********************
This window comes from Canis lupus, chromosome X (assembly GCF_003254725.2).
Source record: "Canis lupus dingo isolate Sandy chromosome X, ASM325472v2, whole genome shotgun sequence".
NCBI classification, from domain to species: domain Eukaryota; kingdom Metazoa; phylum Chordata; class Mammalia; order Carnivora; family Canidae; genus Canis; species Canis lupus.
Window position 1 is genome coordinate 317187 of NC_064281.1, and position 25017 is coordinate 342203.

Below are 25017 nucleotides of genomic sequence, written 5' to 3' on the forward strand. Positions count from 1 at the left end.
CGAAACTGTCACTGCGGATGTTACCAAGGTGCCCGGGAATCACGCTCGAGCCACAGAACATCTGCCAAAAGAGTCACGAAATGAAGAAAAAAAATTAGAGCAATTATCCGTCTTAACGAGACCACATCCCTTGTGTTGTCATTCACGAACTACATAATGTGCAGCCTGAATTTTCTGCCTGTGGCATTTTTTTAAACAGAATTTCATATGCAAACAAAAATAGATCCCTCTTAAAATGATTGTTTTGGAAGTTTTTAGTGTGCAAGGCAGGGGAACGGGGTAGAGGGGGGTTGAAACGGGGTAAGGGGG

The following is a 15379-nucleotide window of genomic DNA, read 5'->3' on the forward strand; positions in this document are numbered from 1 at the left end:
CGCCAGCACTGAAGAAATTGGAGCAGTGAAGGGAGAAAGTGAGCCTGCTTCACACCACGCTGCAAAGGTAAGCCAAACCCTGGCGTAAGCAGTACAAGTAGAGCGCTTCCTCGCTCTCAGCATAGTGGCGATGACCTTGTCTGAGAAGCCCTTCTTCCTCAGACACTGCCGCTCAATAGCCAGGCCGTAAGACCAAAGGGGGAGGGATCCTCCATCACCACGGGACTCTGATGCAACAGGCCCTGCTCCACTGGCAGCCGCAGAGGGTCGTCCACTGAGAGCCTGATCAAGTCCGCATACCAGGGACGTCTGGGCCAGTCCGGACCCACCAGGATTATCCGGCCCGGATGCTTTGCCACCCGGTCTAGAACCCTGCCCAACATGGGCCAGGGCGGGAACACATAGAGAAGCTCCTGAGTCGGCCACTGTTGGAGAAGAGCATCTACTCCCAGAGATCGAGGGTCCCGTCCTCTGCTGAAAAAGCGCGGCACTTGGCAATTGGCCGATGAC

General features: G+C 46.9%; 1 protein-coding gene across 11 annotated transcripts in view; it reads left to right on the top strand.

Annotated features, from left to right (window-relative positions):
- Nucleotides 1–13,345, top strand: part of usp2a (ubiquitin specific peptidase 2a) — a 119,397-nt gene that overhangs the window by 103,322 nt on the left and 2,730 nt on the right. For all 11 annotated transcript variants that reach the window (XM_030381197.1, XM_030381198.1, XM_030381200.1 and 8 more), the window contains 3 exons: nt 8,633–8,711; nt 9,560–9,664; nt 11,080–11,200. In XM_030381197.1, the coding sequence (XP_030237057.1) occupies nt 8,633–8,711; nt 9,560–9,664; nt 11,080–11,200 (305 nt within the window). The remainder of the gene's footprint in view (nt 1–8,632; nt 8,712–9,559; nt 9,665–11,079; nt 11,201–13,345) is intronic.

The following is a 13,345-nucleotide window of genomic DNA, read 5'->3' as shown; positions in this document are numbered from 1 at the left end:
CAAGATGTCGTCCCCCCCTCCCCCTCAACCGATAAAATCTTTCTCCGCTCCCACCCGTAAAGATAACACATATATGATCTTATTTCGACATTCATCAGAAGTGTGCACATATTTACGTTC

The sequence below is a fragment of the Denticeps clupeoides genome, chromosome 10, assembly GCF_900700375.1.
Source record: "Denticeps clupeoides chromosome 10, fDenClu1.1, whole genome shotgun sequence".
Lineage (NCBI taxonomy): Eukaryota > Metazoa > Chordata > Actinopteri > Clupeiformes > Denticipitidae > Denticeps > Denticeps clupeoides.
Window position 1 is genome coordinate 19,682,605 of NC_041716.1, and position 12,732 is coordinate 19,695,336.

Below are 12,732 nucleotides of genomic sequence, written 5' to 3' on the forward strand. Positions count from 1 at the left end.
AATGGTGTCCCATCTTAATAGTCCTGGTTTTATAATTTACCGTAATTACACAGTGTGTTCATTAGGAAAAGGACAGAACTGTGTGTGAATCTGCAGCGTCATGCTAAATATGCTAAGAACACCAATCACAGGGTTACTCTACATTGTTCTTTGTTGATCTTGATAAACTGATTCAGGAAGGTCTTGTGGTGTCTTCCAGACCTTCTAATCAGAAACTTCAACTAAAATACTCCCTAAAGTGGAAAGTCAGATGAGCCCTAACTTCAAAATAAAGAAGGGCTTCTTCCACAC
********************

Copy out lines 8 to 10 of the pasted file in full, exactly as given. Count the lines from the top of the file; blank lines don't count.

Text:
CGCCAGCACTGAAGAAATTGGAGCAGTGAAGGGAGAAAGTGAGCCTGCTTCACACCACGCTGCAAAGGTAAGCCAAACCCTGGCGTAAGCAGTACAAGTAGAGCGCTTCCTCGCTCTCAGCATAGTGGCGATGACCTTGTCTGAGAAGCCCTTCTTCCTCAGACACTGCCGCTCAATAGCCAGGCCGTAAGACCAAAGGGGGAGGGATCCTCCATCACCACGGGACTCTGATGCAACAGGCCCTGCTCCACTGGCAGCCGCAGAGGGTCGTCCACTGAGAGCCTGATCAAGTCCGCATACCAGGGACGTCTGGGCCAGTCCGGACCCACCAGGATTATCCGGCCCGGATGCTTTGCCACCCGGTCTAGAACCCTGCCCAACATGGGCCAGGGCGGGAACACATAGAGAAGCTCCTGAGTCGGCCACTGTTGGAGAAGAGCATCTACTCCCAGAGATCGAGGGTCCCGTCCTCTGCTGAAAAAGCGCGGCACTTGGCAATTGGCCGATGAC

General features: G+C 46.9%; 1 protein-coding gene across 11 annotated transcripts in view; it reads left to right on the top strand.

Annotated features, from left to right (window-relative positions):